Dolores – Young Dolores Huerta Takes on Sacramento – Clip

In this excerpt from the Independent Lens film Dolores, we see how activist Dolores Huerta, when she was just starting out as a community organizer in her mid-20s in 1959, quickly made a name for herself as a lobbyist and fierce advocate for Latinos, immigration rights, and labor justice. Her dedication helped get key legislation passed … READ MORE

Tell Them We Are Rising – Separate But Unequal – Clip

In this excerpt from the Independent Lens documentary Tell Them We Are Rising, future Supreme Court justice Thurgood Marshall, not a great student when an undergrad at Lincoln University but who became a brilliant legal mind at Howard University Law School, takes a road trip in 1934 with Howard Law dean Charles Hamilton Houston to … READ MORE

Dolores – Trailer

With intimate and unprecedented access, Peter Bratt’s Dolores tells the story of Dolores Huerta, among the most important, yet least-known, activists in American history. Co-founder of the first farmworkers union with Cesar Chavez, she tirelessly led the fight for racial and labor justice, becoming one of the most defiant feminists of the 20th century.

Rat Film – “Rats Put Food on My Table” – Clip

In this excerpt from the Independent Lens film Rat Film, Harold Edmond, a rat exterminator in Baltimore, helps a resident figure out how to handle the rats infesting her backyard, a common problem in certain Baltimore neighborhoods. After rats learned to avoid the poisoned peanut butter, she switches to BBQ sauce with better success. “They … READ MORE

Rat Film – Trailer

In his critically-acclaimed directorial debut, Theo Anthony uses the rat to burrow into the dark, complicated history of Baltimore. A bizarre blend of history, science and sci-fi, poetry and portraiture, Rat Film provocatively explores how racial segregation, discriminatory lending practices known as “redlining,” and environmental racism built the Baltimore that exists today. What begins as … READ MORE

Winnie – Losing Her Identity as “Mandela’s Wife” – Clip

In this selection from the Independent Lens film Winnie, Nelson Mandela returns from a long prison sentence but fails to credit his activist-wife Winnie Mandela for her role in keeping the fight against apartheid going while he was imprisoned. Winnie herself comments that she had lost her identity when he returned, that she was once … READ MORE

Tell Them We Are Rising – Trailer

The rich history of America’s Historically Black Colleges and Universities (HBCUs) began before the end of slavery, flourished in the 20th century, and profoundly influenced the course of the nation for over 150 years — yet remains largely unknown. With Tell Them We Are Rising: The Story of Black Colleges and Universities, the latest documentary … READ MORE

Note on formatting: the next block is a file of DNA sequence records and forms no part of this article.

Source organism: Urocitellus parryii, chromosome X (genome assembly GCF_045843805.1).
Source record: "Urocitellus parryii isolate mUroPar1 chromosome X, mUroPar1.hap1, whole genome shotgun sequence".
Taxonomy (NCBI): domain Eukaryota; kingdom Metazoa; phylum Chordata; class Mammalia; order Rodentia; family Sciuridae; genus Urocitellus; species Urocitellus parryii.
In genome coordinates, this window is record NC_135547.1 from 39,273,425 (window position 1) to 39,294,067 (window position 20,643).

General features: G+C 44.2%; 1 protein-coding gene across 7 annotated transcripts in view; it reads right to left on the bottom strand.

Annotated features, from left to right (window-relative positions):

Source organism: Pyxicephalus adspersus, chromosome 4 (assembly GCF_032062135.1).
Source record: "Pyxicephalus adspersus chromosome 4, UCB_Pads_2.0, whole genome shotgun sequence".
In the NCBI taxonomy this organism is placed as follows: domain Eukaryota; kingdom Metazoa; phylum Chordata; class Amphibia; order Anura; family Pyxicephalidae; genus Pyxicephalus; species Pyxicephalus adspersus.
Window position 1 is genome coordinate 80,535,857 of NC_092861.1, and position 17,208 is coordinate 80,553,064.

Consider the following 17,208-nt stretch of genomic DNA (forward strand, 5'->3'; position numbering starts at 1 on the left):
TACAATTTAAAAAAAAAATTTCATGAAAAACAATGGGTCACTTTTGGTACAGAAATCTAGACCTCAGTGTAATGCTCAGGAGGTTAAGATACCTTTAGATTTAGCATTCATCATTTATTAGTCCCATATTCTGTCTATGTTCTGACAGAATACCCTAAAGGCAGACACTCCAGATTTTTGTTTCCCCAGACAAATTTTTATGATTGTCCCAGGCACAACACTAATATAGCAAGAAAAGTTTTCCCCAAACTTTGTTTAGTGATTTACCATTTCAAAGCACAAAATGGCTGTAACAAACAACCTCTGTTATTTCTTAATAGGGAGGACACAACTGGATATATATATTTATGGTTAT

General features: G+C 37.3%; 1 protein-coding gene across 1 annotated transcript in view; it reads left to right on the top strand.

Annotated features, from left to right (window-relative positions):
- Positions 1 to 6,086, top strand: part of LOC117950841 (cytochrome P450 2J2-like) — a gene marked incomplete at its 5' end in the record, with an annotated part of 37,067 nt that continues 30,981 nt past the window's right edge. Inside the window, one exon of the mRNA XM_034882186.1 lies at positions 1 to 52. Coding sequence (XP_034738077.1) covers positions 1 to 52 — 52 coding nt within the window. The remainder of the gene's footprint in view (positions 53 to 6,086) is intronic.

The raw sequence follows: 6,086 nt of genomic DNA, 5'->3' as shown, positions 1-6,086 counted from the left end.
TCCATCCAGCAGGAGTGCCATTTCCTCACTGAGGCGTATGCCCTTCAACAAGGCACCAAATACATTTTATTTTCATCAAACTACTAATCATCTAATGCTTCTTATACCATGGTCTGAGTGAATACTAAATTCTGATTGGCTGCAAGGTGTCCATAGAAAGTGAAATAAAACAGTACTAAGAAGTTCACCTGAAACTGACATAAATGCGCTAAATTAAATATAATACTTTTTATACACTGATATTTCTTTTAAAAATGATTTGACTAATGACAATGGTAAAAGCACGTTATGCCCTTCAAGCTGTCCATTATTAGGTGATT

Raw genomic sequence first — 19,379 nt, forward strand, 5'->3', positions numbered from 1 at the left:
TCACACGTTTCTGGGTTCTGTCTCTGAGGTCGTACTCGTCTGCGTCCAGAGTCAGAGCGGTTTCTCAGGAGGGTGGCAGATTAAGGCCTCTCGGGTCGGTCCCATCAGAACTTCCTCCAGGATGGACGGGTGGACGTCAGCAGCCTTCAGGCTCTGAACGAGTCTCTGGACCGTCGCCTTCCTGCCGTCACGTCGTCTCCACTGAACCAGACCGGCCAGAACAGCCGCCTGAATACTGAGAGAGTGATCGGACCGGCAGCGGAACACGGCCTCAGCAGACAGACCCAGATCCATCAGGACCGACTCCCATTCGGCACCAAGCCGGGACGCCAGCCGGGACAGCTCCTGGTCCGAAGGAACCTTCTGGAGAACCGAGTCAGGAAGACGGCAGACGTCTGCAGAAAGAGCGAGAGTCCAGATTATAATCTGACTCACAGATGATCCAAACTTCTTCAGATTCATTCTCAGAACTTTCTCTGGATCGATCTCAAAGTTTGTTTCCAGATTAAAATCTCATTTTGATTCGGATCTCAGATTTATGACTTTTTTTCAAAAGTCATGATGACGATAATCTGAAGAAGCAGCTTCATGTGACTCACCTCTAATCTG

Filmmakers Marco Williams and Stanley Nelson Tell an Essential Chapter of American History in Story of HBCUs

Tell Them We Are Rising, which premieres on Independent Lens on PBS Monday, February 19 at 9 pm [check local listings], covers the rich history of America’s Historically Black Colleges and Universities (HBCUs) from before the end of slavery through a flourishing in the 20th century to today, and how they profoundly influenced the course of … READ MORE

Winnie – Trailer

Winnie Madikizela-Mandela is one of the most misunderstood and intriguing of contemporary female political figures. Her rise and seeming fall from grace bear the hallmarks of epic tragedy. For the first time on screen, Winnie explores her life and contribution to the struggle to bring down apartheid in South Africa from the inside, with intimate … READ MORE

I Am Not Your Negro

The Oscar-nominated I Am Not Your Negro envisions the book James Baldwin never finished, a radical narration about race in America, using the writer’s original words, as read by actor Samuel L. Jackson. The film draws upon Baldwin’s notes on the lives and assassinations of Medgar Evers, Malcolm X, and MLK to explore and bring … READ MORE

How “I Am Not Your Negro” Filmmaker Reopened James Baldwin’s “House”

The worldly Haitian-born filmmaker Raoul Peck and his family fled the Duvalier dictatorship in 1961 and found asylum in the Democratic Republic of Congo, before Peck finished his schooling in the United States, France, and Germany. Currently living in both France and the U.S., Peck has been given numerous Human Rights Watch awards, including a Lifetime Achievement Award in … READ MORE